“La Locker Room Aux Folles” takes Season 3 into the Final Four with an episode all about living up (or down) to who you truly are.
Director Erica Dunton and first-time Ted Lasso scribe Chuck Hayward welcome you to the Final Four of Season 3 and, likely, the series with “La Locker Room Aux Folles.” It proves a refreshingly stripped-down installment after a season of episodes stuffed with plotlines. Instead, there’s essentially an a-plot and some brief excursions. Also, shockingly little Ted (Jason Sudeikis). But we’ll get to that later.
In the wake of Isaac (Kola Bokinni) learning the truth about Colin’s (Billy Harris) sexuality, the team captain has been freezing his teammate out. Despite several attempts on Colin’s part to discuss the issue further, Isaac continues only to offer the briefest of responses, if not just stone-cold silence.
Despite this rift in their midst, the Greyhounds themselves are excelling. Total Football is precisely what the team needed, adding three more victories since last episode to put them on a seven-game winning streak. Gone is the copious vomiting of two episodes ago. Now they’re all smiles as they drill and scrimmage.
With Ted too busy with a Zoom parent-teacher conference to attend the press conference, Rebecca (Hannah Waddingham) follows Keeley’s (Juno Temple) advice. She asks/tells Roy (Brett Goldstein) to take the presser in the head coach’s place. While Roy folds like laundry with boy Keeley and Rebecca staring at him, he changes his tune once they’re gone. Off camera, he asks Coach Beard (Brendan Hunt) to do it instead. The result is a screaming match between Beard and the press about rock guitarists that Rebecca has to step in to save.
Meanwhile, over in West Ham, Jade (Edyta Budnik) drops by to share lunch with Nate (Nick Mohammed), tweaking him by calling him Mr. Shelby (another “Rainbows” reference!) before he realizes it is her. The next three minutes they spend together are the most natural they have felt as a couple yet. Then Rupert (Anthony Head) shows up.
I’m not sure who told Head, “ok, this week, you’re just full supervillain,” but he’s ready for it. In this scene, he does everything but grow fangs and suck Jade’s blood. The whole vibe of it is bizarre, all the more so because of Jade’s implacability. She seems to read him as no-good right away. However, something in the moment also suggests they recognize one another? I don’t know. The scene is definitely heavy with some kind of distressing energy.
Later, after Nate coaches the Hammers to another win, Rupert invites Nate out for a guy’s night drink. Nate, with his hunger for a father figure, is thrilled. So thrilled he doesn’t seem to clock the significance of Roger (Sam Fletcher) extending an invitation on behalf of several West Ham employees to grab a drink with them. When Nate gets to the bar, though, Rupert is chatting up two younger, tall, beautiful women. It’s predictable to all of us, but not the still naïve Nate.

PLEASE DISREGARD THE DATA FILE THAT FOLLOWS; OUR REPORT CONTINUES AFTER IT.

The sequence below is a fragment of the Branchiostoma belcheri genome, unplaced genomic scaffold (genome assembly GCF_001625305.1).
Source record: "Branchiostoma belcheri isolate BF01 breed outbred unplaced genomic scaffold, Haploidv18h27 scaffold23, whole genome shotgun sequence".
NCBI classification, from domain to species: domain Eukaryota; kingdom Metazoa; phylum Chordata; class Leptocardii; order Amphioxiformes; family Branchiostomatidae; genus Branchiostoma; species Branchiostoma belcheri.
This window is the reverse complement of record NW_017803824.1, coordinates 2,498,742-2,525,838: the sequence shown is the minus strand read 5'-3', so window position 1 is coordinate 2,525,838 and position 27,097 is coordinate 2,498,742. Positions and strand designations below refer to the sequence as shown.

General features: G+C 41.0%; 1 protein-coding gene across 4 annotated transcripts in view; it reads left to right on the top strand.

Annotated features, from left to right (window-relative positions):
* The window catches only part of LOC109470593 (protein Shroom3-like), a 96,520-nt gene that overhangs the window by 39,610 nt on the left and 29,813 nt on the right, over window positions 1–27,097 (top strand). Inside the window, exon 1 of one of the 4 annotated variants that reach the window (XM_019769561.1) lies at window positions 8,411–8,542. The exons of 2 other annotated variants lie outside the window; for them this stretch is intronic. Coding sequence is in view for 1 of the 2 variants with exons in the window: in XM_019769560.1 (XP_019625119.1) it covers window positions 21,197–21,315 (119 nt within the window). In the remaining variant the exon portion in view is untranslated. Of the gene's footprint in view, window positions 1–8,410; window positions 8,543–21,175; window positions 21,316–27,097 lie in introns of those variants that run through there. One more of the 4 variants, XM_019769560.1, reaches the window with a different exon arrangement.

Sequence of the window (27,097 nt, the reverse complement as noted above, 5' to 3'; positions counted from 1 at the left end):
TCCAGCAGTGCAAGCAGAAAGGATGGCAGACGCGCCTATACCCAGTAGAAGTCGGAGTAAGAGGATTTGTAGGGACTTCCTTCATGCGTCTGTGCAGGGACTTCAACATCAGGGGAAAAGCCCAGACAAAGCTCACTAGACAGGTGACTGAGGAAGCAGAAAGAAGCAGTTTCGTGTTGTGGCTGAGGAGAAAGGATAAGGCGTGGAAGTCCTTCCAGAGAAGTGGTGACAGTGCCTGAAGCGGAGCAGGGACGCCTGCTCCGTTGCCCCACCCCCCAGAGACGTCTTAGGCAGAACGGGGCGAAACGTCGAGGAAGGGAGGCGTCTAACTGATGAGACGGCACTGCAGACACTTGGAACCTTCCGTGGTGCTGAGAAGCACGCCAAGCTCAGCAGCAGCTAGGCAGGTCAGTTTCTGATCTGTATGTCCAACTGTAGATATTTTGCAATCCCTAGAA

I’m not sure who told [Anthony] Head, “ok, this week, you’re just full supervillain,” but he’s ready for it.
Then Nate FINALLY gets proactive in his own redemption. Seeing how his boss is already visually groping them and talking private rooms, the wonder kid sees the night has nothing to do with getting to be friends with Rupert. He immediately begs off and heads to Jade instead. Their embrace when Jade answers the door is sweet on the surface. However, when you consider how invested Nate was in the idea of Rupert as a good mentor, you realize how heartbroken the man must be.
Returning to the Dogtrack, we find a plenty angry Rebecca bursting into the weight room to demand Roy’s presence in her office. Once he shows up, she properly dresses him down. It’s ostensibly for not attending the press conference, but the obvious barely subtext is she’s upbraiding him for bailing on Keeley because he got scared. In many ways, it is the inverse of his “lightning” speech to her last season. It’s also a reminder of how well Waddingham and Goldstein play off each other and how Ted Lasso has sadly failed to take advantage of that more.
Finally, we get to the game. Despite that blissful practice, Isaac’s emotional state finally catches up with him. First, he overplays a ball. Then he blows up at Colin for a minor mistake that unfortunately leads to a goal. However, his breaking point comes at the end of the half.
An angry fan, who we’ve seen a few times prior, calls the team a “bunch of f____” and his f-word of choice isn’t “fuckers.” The captain runs into the stands to attack the fan, getting a red card for his trouble. In the locker room, he’s still shaking with emotion, eyes glassy with tears. He explodes again when someone proposes they ignore belligerent fans before isolating in the cleat room. Roy follows him and sits largely quietly before offering that he knows whatever Isaac is mad at isn’t actually that fan. Will (Charlie Hiscock) briefly shows up to puncture the affecting scene with a labored metaphor.